On Leadership
Video | PostLeadership | FedCoach | | Books | About |
Exploring Leadership in the News with Steven Pearlstein and Raju Narisetti

THE QUESTION

The Vacation Conundrum

Everyone understands leaders should make time to recharge, yet there are also expectations these days that they remain available, informed and plugged in while on vacation. How should they strike that balance?

Posted by Ben Bradlee and Steve Pearlstein on August 10, 2009 11:02 AM
FROM THE PANEL
Joanne B. Ciulla

'Precious' Advice

G.K Chesterton wrote there are three ways to enjoy leisure: "The first is being allowed to do something. The second is being allowed to do anything and the third (and perhaps most rare and precious) is being allowed to do nothing."

Posted by Joanne B. Ciulla, on August 13, 2009 12:23 PM

Easy to Say, Hard to Do

It is an act of leadership for someone with significant responsibilities to "take care of yourself" rather than sacrifice your body for the cause. Unfortunately, as I pack my laptop for vacation, this is a case of "Do as I say...."

Posted by Marty Linsky, on August 13, 2009 8:53 AM

Single Dad and CEO

No leader I admire has every told me they wished they had worked harder and sacrificed their personal lives and families more for their work.

Posted by Paul Schmitz, on August 13, 2009 8:25 AM
Rick Rochelle

Wilderness Mission Statement

Those of us who teach leadership in wilderness settings have wrestled with the communication question for decades. The answer is to choose the communication options that fit your mission.

Posted by Rick Rochelle, on August 12, 2009 10:55 AM

Quitting Work Addiction

Taking vacations can be part of a larger discipline in "saying when" that includes eating right, getting enough sleep, exercising regularly, and even napping.

Posted by Robert Bruner, on August 12, 2009 10:37 AM
Slade Gorton

Recess for a Reason

One need not be "plugged in" while on recess to continue learning and effectively do one's job.

Posted by Slade Gorton, on August 12, 2009 10:30 AM

Effectiveness, Not Exhaustion

Leaders need to free themselves periodically from work and associated stresses, and no one is too important to take a vacation.

Posted by Yash Gupta, on August 11, 2009 12:31 PM
Michael Maccoby

Get a Real Vacation

If you're going to unplug and relax, make sure you arrange a vacation you'll actually enjoy.

Posted by Michael Maccoby, on August 11, 2009 12:28 PM

FedEx on the Beach

A first principle of leadership is to take care of yourself. That means making sure you are of sound mind and reasoned judgment.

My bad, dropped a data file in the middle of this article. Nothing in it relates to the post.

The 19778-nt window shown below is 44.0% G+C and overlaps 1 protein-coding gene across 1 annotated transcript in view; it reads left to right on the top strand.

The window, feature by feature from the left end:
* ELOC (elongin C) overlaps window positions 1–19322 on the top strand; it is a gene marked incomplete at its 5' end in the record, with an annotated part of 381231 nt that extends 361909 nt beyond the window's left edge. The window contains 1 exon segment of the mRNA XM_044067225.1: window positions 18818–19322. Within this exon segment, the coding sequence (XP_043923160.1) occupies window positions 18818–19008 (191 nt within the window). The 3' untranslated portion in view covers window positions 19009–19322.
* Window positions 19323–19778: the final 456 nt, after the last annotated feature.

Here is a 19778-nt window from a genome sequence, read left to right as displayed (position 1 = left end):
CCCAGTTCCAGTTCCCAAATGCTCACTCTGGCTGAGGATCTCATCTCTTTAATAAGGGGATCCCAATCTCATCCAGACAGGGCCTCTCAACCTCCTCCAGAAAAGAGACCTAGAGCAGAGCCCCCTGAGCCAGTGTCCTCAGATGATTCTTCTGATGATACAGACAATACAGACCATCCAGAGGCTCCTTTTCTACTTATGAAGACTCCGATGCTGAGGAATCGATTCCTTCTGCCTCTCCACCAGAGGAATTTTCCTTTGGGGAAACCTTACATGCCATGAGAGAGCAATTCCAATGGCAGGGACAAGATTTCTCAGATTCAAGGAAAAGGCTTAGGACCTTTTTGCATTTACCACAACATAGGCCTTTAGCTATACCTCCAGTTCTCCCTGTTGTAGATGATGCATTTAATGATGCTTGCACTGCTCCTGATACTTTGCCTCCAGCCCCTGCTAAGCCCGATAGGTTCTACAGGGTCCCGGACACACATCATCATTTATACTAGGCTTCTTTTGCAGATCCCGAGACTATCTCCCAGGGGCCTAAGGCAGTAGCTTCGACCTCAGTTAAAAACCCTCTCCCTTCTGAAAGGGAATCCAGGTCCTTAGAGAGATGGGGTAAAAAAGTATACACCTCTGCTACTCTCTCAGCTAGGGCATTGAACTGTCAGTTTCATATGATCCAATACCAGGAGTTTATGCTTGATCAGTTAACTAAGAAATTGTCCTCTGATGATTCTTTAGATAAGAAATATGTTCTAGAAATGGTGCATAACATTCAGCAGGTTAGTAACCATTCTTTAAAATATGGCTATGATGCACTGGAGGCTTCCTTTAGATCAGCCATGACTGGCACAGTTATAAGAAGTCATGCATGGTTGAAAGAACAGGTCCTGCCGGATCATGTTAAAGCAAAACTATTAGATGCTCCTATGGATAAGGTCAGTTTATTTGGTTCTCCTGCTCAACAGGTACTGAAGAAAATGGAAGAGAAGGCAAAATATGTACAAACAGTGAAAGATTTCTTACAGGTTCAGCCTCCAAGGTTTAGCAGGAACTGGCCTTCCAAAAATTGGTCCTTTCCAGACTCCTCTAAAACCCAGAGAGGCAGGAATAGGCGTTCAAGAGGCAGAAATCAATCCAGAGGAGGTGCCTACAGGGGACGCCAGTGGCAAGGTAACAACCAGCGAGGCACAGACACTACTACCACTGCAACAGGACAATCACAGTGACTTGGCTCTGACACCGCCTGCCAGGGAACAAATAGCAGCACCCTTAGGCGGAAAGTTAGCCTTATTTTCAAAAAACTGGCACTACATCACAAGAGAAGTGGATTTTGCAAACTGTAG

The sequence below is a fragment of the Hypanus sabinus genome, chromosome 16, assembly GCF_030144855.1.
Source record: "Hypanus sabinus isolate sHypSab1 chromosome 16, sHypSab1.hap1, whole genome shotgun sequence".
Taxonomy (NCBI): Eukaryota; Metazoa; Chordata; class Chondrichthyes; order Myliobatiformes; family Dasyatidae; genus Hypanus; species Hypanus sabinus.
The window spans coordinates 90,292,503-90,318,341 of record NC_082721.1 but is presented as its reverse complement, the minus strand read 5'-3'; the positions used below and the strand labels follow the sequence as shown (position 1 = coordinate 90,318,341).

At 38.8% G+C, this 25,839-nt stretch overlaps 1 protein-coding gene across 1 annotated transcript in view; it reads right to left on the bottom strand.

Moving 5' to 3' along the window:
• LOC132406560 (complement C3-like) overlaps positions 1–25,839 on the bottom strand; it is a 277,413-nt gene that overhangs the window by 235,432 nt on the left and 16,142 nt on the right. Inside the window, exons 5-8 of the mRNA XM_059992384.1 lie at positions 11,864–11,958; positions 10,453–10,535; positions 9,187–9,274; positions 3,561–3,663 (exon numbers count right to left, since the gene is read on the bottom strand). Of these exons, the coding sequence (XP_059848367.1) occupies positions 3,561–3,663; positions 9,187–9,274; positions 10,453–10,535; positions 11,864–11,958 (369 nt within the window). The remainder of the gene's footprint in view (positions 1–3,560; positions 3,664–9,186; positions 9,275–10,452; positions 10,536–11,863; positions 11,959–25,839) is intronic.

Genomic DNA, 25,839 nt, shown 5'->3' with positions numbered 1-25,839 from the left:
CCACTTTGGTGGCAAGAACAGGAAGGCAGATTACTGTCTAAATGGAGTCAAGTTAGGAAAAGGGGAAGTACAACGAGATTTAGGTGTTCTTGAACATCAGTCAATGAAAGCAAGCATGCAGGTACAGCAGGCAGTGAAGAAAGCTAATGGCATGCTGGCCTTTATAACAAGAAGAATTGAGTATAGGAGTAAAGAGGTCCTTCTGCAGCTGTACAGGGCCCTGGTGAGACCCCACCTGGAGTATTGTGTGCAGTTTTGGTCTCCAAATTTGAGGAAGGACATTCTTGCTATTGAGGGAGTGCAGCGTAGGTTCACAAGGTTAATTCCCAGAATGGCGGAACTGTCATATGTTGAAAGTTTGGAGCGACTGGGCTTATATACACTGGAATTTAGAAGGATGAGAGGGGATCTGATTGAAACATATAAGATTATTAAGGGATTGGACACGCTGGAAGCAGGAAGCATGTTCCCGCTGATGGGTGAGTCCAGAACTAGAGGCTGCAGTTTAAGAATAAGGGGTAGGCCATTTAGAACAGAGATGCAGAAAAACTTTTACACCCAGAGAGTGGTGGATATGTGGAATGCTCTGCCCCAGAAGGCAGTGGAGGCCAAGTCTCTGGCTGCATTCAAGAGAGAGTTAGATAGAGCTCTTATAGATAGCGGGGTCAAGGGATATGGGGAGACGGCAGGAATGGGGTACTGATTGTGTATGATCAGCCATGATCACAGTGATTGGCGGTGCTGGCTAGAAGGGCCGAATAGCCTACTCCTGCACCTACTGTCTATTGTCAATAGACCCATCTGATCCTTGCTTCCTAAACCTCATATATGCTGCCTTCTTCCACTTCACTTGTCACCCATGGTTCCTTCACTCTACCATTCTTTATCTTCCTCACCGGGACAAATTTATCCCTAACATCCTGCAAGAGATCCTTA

Posted by Michael Useem, on August 11, 2009 10:44 AM

'Kill' the Leader

Solid succession planning means handing the reins to the next in charge and pulling yourself out of the daily rhythm of the business to allow others to lead.

Posted by Lt. Col. Todd Henshaw (Ret.), on August 11, 2009 10:39 AM

The Worst Vacations

Some of the worst vacation experiences I've seen happened when leaders were unable to say to themselves and their families or friends, "Now is not the time for me to disconnect."

Posted by Tom Monahan, on August 11, 2009 8:23 AM

A Culture of "Busyness"

Good leaders create other leaders. Think about what it says to the next generation when leaders model workaholic tendencies.

Posted by George Reed, on August 11, 2009 7:32 AM

Not Whether But How

If a leader decides to take a longer break, whether clearing brush in Texas or going deep-sea fishing, as Harry Truman liked to do, the key is to not break the line of communication.

Posted by Mickey Edwards, on August 11, 2009 7:26 AM

Unplug So Others Can Too

If the leader can't unplug, nobody else will, and performance may suffer as a result.

Posted by Barry Salzberg, on August 11, 2009 7:14 AM
Bob Schoultz

Relax or Else

Not only does the leader need to unplug and unwind, but the rest of the organization needs to know it can function well without the leader's constant presence, virtual or otherwise.

Posted by Bob Schoultz, on August 11, 2009 7:10 AM

Threshold for Contact

To unwind you not only have to truly get away, but also need the peace of mind that issues will be properly managed -- including contact initiated when truly essential.

Posted by John H. Cochran, MD, on August 10, 2009 1:51 PM

A Safari Lesson

The reality in today's world is that leaders have to stay in touch with their organizations and with rapidly changing events on a 24/7 basis, even while on vacation.

Posted by Bill George, on August 10, 2009 11:34 AM

A Succession Test-Run

The only way to escape the rush of current events and to give potential successors an opportunity to fly solo in the top seat is to get away and let the leaders on the next level down run the outfit for a time.

Posted by Gen. Monty Meigs (Ret.), on August 10, 2009 11:31 AM

Find Your Philosophy

Put forth your own philosophy of recreation-and-renewal, apply it to the specific situation at hand, and remain as consistent as you can throughout the term of your leadership.

Posted by Howard Gardner, on August 10, 2009 11:26 AM
Andy Stern

An Absolute Need

You cannot recharge the battery and use the energy at the same time.

Posted by Andy Stern, on August 10, 2009 11:10 AM

Save & Share:  Send E-mail   Facebook   Twitter   Digg   Yahoo Buzz   Del.icio.us   StumbleUpon   Technorati  

FEATURED COMMENTS

technotheory: There's a balance to be struck, and technologies and workflows that facilitate it. In other words, one shouldn't have to read through every...

esdean: Fortunately I have been able to employ capable persons to support my efforts as CEO. Each one knows how to contact me when I am away and th...

AlanBrowne: If you haven't collected the people around you to whom you can delegate authority to act on your behalf, then you're not that much of a lead...

Make a Comment  |  All Comments (16)

 
RSS Feed
Subscribe to The Post

© 2011 The Washington Post Company